Eagle volleyball sends seniors out in style with win

October 30, 2011


Playoff time: The Hood River volleyball team kicks off the fall season playoffs tonight by hosting Wilsonville in a state play-in game at 6:30 p.m. at Hood River Valley High School.

Nothing much was left to be settled for the Hood River Volleyball team against The Dalles-Wahtonka Thursday night other than to win.

The Eagles had already locked up second place in the league standings and a senior night victory over The Dalles Wahtonka would lock them into their place in the 5A rankings and avenge a loss to The Dalles in Hood River earlier this month.

So win they did, by a 3-1 margin.

HRV rolled out a lineup of almost all seniors for its first two games.

The Eagles saw TDW rally to tie up the opening game at 17-17, but the Eagles put together an 8-2 run to win the game 25-19.

TDW responded by winning the second game by the same score before the Eagles rolled to a 25-14 victory in the third game.

In the fourth game, TDW jumped out to an 8-1 lead before HRV got rolling and the Eagles outscored the Eagle-Indians 24-9 the rest of the game to close out the match.

It was the final regular-season appearance by HRV seniors Logan Bailey, Shelby Carter, Myrthe Dijkstra, Courtney Harvey, Alex Knickerbocker, Tracy Mok and Katlynn Smith.

"They are the glue," HRV coach Scott Walker said of his senior group, which includes the team's leading setter and its best passers.

"They mean everything to us," Walker said of the seniors. "My two leading hitters are juniors but they can't get the ball without all the great passes."

The Eagles finished the regular season 9-7 overall, 7-5 in league. They are ranked No. 19 overall at 5A and seventh in the North region, and will host Wilsonville, the No. 10 North team (No. 23 overall) Tuesday in the state play-in round.

The Eagles beat Wilsonville 2-0 in September at a tournament in Wilsonville.

The Wildcats finished fifth in the Northwest Oregon Conference with a 7-7 league record and 9-10 overall mark.

The game will be Tuesday at HRV at 6:30 p.m. and the winner will advance to the first round of the state playoffs next weekend.

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Parkdale third graders sing "12 Disaster Days of Christmas"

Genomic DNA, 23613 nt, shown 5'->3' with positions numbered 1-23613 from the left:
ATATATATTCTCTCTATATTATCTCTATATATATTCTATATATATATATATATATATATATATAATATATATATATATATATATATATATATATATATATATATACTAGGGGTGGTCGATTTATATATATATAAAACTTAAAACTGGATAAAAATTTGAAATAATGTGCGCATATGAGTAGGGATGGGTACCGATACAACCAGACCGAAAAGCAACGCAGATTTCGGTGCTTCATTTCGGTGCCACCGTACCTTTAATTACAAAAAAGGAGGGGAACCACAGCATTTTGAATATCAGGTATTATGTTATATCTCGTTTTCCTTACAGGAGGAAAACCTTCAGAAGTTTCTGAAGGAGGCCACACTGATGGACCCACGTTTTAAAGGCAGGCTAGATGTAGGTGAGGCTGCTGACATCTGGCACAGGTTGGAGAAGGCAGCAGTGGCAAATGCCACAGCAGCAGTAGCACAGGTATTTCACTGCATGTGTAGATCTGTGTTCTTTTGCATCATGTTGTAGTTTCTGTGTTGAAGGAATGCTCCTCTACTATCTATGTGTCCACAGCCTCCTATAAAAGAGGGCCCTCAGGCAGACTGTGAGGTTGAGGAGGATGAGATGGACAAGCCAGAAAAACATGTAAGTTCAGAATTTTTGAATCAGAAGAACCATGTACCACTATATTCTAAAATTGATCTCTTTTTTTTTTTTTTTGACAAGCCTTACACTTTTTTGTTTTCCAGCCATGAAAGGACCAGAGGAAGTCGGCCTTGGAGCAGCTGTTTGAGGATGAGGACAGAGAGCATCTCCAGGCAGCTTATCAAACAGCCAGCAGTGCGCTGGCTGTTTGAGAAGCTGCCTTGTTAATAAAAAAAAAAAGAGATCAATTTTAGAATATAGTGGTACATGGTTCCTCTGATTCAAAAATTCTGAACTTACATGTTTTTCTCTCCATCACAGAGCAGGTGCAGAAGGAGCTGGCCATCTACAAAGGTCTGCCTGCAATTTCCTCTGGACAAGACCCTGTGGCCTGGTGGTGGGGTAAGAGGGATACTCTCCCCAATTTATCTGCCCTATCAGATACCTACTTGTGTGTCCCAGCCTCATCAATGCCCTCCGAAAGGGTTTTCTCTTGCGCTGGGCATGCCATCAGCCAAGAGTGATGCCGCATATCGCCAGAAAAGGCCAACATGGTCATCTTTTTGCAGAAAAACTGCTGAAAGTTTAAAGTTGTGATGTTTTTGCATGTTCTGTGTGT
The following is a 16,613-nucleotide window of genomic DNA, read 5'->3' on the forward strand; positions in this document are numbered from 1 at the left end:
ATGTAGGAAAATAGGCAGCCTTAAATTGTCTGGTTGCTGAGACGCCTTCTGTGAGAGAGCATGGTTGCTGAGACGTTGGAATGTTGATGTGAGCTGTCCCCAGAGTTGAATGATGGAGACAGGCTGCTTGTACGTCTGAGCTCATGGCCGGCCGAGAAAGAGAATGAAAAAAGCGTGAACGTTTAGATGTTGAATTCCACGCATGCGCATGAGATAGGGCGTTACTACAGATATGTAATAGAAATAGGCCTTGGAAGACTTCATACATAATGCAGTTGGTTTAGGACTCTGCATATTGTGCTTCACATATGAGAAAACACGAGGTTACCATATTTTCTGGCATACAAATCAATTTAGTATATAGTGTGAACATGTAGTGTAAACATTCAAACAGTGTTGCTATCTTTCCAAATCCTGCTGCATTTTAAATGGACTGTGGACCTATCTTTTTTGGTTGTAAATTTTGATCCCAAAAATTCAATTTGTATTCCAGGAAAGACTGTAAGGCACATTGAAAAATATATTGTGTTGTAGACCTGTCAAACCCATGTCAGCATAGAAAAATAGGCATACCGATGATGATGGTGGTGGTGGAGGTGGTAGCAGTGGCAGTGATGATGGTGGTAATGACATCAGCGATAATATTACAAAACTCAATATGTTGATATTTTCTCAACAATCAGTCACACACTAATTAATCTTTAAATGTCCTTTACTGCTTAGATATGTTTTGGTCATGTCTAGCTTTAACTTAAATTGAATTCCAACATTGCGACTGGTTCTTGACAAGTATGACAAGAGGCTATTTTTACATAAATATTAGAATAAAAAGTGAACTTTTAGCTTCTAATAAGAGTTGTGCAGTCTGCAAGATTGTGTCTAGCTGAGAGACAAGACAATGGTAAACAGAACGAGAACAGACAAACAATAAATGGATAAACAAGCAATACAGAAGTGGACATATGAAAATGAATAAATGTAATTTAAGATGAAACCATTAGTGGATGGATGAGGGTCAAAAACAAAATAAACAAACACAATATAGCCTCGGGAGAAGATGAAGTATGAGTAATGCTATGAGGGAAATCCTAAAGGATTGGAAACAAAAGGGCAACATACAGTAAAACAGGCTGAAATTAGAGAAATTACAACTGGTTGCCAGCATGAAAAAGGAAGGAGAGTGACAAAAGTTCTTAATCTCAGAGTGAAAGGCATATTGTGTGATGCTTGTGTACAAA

Welcome to your sing-able Christmas gift list. What follows is an emergency rendition of “12 Days of Christmas” – for outfitting your home or car in case of snow storm, earthquake, flood or other emergency. Read it as a simple list, or sing it to the tune of “12 Days” – you know, as in “ … and a partridge in a pear tree…” Not to make light of it, but the song is a familiar framework for a set of gift ideas that you could consider gathering together, even if the recipient already owns items such as a bunch of coats, tire chains and flashlights. Stores throughout the Gorge are stocked up on all these items. Buying all 12 days might be prohibitive, but here are three ideas for checking any of the dozen off your list (notations follow, 1-12.) The gift items needed to stay warm, dry and safe are also coded to suggest items in your abode (A) in your car (C) or both (B). 12 Gallons of Water (A) 11 Family meals (B) 10 Cans of propane (A) 9 Hygiene bags (B) 8 Packs of batteries (A) 7 Spare coats (B) 6 Bright red flares (C) 5 Cozy blankets (B) 4 Tire chains (C) 3 Flashlights (B) 2 cell phone chargers (B) 1 And a crush-proof first aid kit (B) Price ranges? Here’s a few quotes for days Three, Two, Four and Nine: n A family gift of flashlights (three will run $15-30, Hood River Supply, Tum-A-Lum) n Cell phone chargers (two will run $30-60) n Tire chains (basic set, $30, Les Schwab, returnable if unused for the winter) n Family meals ($100 or so should cover the basics for three or four reasonably well-fed days) n The home kit should be kept in a handy place near an exit, and remember that water needs to be replenished every few months. If you have a solid first aid kit already, switch out the gift idea with “and-a-sto-o-u-t- tub-for it-all …” Otherwise, it’s a case of assembling your home or car kits and making sure all members of the family know what the resources are and how to use them (ie flares and propane). Emergency situations are at worst life-threatening, at best deeply uncomfortable if you and your family are left without power for an extended period, or traveling and find yourself in a situation where you need to wait out a storm, lengthy traffic delay, or other crisis. Notes on the 12 gift ideas: 12 – Gallons of water: that’s one per person in a four-member family to last for three days, the recommended minimum to be prepared for utility outages. 11 – Easy-open packaged goods, energy bars, dried food and nuts are good things to include for nutrition. Think of what your family of four needs for three days to stay fortified and hydrated (see number 12). Can-opener also recommended 10 – If you have a propane camping stove, keep extra fuel handy. 9 – Hygiene bags: put packaged moistened towelettes, toilet paper, and plastic ties in large garbage bags (for personal sanitation) Resource list courtesy of Hood River County Emergency Management, Barbara Ayers, manager/ 541-386-1213. The county also reminds residents to Get a Kit, Make A Plan to connect your family if separated, and Stay Informed. See www.co.hood-river.or.us to opt-in for citizen alerts. Enlarge

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